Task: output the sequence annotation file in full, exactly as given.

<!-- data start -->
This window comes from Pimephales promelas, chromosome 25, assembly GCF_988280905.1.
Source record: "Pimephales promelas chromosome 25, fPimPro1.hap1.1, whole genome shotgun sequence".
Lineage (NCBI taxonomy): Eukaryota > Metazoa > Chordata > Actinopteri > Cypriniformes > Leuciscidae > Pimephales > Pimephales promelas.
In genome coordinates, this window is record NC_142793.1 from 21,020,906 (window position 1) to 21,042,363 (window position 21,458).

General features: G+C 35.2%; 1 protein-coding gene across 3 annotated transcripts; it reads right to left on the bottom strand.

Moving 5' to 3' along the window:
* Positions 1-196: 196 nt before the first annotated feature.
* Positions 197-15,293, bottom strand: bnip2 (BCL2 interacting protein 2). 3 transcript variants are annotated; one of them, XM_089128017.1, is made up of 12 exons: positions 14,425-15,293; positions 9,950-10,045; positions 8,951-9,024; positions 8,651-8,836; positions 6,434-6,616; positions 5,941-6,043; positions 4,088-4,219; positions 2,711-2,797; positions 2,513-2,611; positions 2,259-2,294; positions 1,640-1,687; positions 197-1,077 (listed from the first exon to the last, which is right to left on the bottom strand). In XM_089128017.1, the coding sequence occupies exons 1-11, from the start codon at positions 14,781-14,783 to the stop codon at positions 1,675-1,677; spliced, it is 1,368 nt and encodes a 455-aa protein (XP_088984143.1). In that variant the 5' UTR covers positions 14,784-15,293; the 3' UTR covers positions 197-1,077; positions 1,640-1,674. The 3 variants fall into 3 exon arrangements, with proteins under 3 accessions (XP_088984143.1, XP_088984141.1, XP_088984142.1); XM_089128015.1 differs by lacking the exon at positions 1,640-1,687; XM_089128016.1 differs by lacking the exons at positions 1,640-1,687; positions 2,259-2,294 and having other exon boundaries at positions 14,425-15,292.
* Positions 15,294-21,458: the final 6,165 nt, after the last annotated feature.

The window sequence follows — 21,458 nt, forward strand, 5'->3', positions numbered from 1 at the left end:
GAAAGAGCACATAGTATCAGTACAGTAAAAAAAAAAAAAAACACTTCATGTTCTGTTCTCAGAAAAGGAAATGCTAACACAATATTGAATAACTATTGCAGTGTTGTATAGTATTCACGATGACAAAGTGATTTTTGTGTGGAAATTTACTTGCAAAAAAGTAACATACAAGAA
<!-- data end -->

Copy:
This window comes from Pimephales promelas, chromosome 25, assembly GCF_988280905.1.
Source record: "Pimephales promelas chromosome 25, fPimPro1.hap1.1, whole genome shotgun sequence".
Lineage (NCBI taxonomy): Eukaryota > Metazoa > Chordata > Actinopteri > Cypriniformes > Leuciscidae > Pimephales > Pimephales promelas.
In genome coordinates, this window is record NC_142793.1 from 21,020,906 (window position 1) to 21,042,363 (window position 21,458).

General features: G+C 35.2%; 1 protein-coding gene across 3 annotated transcripts; it reads right to left on the bottom strand.

Moving 5' to 3' along the window:
* Positions 1-196: 196 nt before the first annotated feature.
* Positions 197-15,293, bottom strand: bnip2 (BCL2 interacting protein 2). 3 transcript variants are annotated; one of them, XM_089128017.1, is made up of 12 exons: positions 14,425-15,293; positions 9,950-10,045; positions 8,951-9,024; positions 8,651-8,836; positions 6,434-6,616; positions 5,941-6,043; positions 4,088-4,219; positions 2,711-2,797; positions 2,513-2,611; positions 2,259-2,294; positions 1,640-1,687; positions 197-1,077 (listed from the first exon to the last, which is right to left on the bottom strand). In XM_089128017.1, the coding sequence occupies exons 1-11, from the start codon at positions 14,781-14,783 to the stop codon at positions 1,675-1,677; spliced, it is 1,368 nt and encodes a 455-aa protein (XP_088984143.1). In that variant the 5' UTR covers positions 14,784-15,293; the 3' UTR covers positions 197-1,077; positions 1,640-1,674. The 3 variants fall into 3 exon arrangements, with proteins under 3 accessions (XP_088984143.1, XP_088984141.1, XP_088984142.1); XM_089128015.1 differs by lacking the exon at positions 1,640-1,687; XM_089128016.1 differs by lacking the exons at positions 1,640-1,687; positions 2,259-2,294 and having other exon boundaries at positions 14,425-15,292.
* Positions 15,294-21,458: the final 6,165 nt, after the last annotated feature.

The window sequence follows — 21,458 nt, forward strand, 5'->3', positions numbered from 1 at the left end:
GAAAGAGCACATAGTATCAGTACAGTAAAAAAAAAAAAAAACACTTCATGTTCTGTTCTCAGAAAAGGAAATGCTAACACAATATTGAATAACTATTGCAGTGTTGTATAGTATTCACGATGACAAAGTGATTTTTGTGTGGAAATTTACTTGCAAAAAAGTAACATACAAGAA